Then in a typographically separated new section, we have a reference to music whose sounds seem to lure this Penelope back to the comforts and conventions she struggles to distance herself from (see Appendix, 33–47). Phrases such as “saccharine love” or “fake horizons” in the extract above, and here words such as “resignation”, “fear”, “evocative” underline the critical awareness of the dangers of a tradition which still holds a strong emotional appeal on the female subject for the supposed security and quietude it offers. And both with the ecphrasis and with the successive negations of the end of the poem quoted above, the powerful hold of what must be rejected is explored as in a paradox. The image of Eros is removed but its description ironically represents again what is no longer there; the music is rejected but the successive negations only imprint on the page what is supposed to be left out. In ‘The Other Penelope’ these lines also describe what must be left behind if the poetic consciousness is to develop independently and the wound that this process causes. The language of love becomes traumatising in its effort to exist without its referent. The decisive action to slam the door is as much a sign of determination as it is of fear that one may not be able to resist. But it is a necessary step that must be taken if the self is to become independent and self-sufficient. Katerina Anghelaki-Rooke gives a nod here to Emily Dickinson and her poem ‘The Soul Selects Her Own Society’ (1890) where the shutting of the door marks the female subject’s resolve to become free of convention and to favour introspection:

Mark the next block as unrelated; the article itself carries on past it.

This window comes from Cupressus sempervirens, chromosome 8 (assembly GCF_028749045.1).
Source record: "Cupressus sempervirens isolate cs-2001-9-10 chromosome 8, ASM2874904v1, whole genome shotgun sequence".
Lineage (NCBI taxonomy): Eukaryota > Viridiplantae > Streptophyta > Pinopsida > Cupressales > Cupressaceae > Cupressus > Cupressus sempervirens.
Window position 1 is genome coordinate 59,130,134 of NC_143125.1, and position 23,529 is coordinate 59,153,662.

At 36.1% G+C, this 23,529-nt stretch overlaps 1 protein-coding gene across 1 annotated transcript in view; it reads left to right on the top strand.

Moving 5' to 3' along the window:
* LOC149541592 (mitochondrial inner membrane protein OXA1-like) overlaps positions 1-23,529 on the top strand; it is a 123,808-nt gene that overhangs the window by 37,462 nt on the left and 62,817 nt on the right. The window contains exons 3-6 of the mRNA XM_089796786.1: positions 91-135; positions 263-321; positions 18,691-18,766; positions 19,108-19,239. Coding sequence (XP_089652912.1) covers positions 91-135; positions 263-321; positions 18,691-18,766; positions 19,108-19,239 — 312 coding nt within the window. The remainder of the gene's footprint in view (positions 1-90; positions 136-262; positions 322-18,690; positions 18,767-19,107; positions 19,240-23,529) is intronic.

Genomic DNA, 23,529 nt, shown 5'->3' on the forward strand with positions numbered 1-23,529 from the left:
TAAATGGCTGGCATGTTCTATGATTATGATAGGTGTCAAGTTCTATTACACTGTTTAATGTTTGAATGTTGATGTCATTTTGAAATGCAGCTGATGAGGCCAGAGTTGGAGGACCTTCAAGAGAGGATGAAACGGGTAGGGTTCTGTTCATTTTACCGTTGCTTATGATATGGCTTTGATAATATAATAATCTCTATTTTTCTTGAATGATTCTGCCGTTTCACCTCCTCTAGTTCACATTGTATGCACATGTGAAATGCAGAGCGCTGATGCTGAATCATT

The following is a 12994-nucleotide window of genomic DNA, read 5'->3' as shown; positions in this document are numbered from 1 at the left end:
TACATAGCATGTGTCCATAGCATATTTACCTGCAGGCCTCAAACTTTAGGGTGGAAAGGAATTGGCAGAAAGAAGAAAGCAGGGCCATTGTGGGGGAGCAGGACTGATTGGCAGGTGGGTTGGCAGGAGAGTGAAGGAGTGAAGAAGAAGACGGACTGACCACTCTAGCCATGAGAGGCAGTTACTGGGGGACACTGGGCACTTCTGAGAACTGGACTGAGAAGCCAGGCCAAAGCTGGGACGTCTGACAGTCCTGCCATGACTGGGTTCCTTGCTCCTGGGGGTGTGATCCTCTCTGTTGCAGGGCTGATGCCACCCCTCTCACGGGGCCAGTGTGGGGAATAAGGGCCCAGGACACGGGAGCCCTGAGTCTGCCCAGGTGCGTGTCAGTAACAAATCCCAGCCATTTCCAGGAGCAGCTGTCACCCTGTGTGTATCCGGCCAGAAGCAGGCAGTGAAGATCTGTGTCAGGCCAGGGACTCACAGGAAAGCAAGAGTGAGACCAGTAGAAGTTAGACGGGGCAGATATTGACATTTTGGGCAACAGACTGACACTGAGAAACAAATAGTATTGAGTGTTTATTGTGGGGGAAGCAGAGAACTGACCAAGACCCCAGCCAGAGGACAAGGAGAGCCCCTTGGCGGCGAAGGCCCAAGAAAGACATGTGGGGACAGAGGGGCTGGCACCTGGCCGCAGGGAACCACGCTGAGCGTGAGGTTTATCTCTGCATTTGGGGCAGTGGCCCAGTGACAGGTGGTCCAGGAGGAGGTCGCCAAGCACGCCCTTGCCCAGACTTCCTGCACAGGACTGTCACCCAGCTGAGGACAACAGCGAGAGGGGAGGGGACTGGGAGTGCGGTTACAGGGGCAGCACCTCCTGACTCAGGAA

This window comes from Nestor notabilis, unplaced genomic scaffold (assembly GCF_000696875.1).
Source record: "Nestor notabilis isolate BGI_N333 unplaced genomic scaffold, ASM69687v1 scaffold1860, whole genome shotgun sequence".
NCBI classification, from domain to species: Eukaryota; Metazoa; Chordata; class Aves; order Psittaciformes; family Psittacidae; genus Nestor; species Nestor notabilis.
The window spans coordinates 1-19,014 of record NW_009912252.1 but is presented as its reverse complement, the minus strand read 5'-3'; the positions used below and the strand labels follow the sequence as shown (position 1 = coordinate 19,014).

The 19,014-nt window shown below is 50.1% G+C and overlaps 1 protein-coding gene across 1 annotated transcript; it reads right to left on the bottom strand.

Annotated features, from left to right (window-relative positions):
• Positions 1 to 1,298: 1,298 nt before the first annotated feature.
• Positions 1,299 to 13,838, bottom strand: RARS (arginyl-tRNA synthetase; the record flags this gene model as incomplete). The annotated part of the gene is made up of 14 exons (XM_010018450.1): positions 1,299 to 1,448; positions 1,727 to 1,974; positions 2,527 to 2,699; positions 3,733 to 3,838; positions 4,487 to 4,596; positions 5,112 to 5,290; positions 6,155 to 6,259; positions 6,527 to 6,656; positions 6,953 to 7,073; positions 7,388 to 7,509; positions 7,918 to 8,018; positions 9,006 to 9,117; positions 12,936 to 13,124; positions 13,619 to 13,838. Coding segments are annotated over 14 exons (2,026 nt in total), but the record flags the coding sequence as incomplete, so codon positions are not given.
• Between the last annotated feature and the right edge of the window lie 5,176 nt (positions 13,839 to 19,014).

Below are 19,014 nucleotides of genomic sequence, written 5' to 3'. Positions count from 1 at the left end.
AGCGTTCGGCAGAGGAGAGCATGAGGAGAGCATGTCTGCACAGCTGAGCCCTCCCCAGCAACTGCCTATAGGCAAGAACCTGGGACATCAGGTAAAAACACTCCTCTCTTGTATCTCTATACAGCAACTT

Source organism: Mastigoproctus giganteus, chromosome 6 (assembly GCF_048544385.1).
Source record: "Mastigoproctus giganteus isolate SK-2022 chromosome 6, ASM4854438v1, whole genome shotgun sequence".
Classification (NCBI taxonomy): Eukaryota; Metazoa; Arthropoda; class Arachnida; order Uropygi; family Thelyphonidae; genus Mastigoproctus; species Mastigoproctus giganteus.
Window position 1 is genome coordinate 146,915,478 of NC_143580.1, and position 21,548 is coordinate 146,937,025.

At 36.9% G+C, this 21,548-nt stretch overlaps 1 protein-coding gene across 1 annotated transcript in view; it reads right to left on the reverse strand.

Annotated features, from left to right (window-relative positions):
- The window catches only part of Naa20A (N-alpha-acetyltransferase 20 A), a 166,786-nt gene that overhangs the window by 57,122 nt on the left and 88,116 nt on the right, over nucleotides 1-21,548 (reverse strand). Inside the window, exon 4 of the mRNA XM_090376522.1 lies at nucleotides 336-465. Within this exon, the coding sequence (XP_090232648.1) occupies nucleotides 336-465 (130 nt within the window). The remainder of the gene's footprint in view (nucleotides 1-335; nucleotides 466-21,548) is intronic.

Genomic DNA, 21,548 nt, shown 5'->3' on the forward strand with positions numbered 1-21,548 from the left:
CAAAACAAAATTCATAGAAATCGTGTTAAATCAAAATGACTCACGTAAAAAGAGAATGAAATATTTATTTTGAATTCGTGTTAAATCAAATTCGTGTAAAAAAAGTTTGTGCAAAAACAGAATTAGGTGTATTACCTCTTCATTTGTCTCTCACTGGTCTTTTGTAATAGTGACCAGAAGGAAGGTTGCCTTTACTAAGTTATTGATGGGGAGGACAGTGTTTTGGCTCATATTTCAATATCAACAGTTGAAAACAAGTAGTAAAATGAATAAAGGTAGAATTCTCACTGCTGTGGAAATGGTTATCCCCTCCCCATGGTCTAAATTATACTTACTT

The Soul selects her own Society –
Then – shuts the Door –
To her divine Majority –
Present no more – (Dickinson 1970: 143)
Cutting the threads, therefore, implies cutting the ties with the mythical representation of love relationships and engaging with a language that, through new referents, will create new myths, and will give a new agency to women. Penelope has developed quite differently from her epic counterpart: she is more dynamic, her body and her sexuality are no longer indeterminate or ambiguous – above all, this Penelope breaks homophrosyne and forgets Odysseus, challenging in this way the cornerstones of the ‘oikos’ that hold up the traditional patriarchal values. This creates a wound that is emphasized in Anghelaki-Rooke’s poetry hereafter because in subsequent poems she often returns to the theme of violence in the severing of the bonds of love, the wounds and pain that this entails. Unlike the poem of Stevens, Anghelaki-Rooke’s feminist poetics is radical as becomes clear also in a later essay, where she clearly speaks of the need of “the ‘enemy,’ the ‘opposition,’ even the wound, i.e. something that gives birth to vision. Indeed, there must be an adversary element in the life of a poet […] a punch in the stomach, something more or less violent […]” (Anghelaki-Rooke 2000: 29–30). But the vision that will come out of this is certainly worthwhile according to Anghelaki-Rooke’s own admission in “Sex Roles in Modern Greek Poetry:”
Female poets have learned poetry from men and not from women; it is only the younger generation which tries to shake off the burden of the role that they have always been playing for men. It is a long and difficult process which will be greatly aided by the exploration of a feminine poetic language. Considerable different experiences will then be expressed and new ones concerning matters as basic as life, death, and time. And it is through this language again that a new woman will emerge, a complete being, containing and contained, acting and acted upon and a not a half entity where one half is desperately looking for its other half which is always situated somewhere outside herself (Anghelaki-Rooke 1983: 146).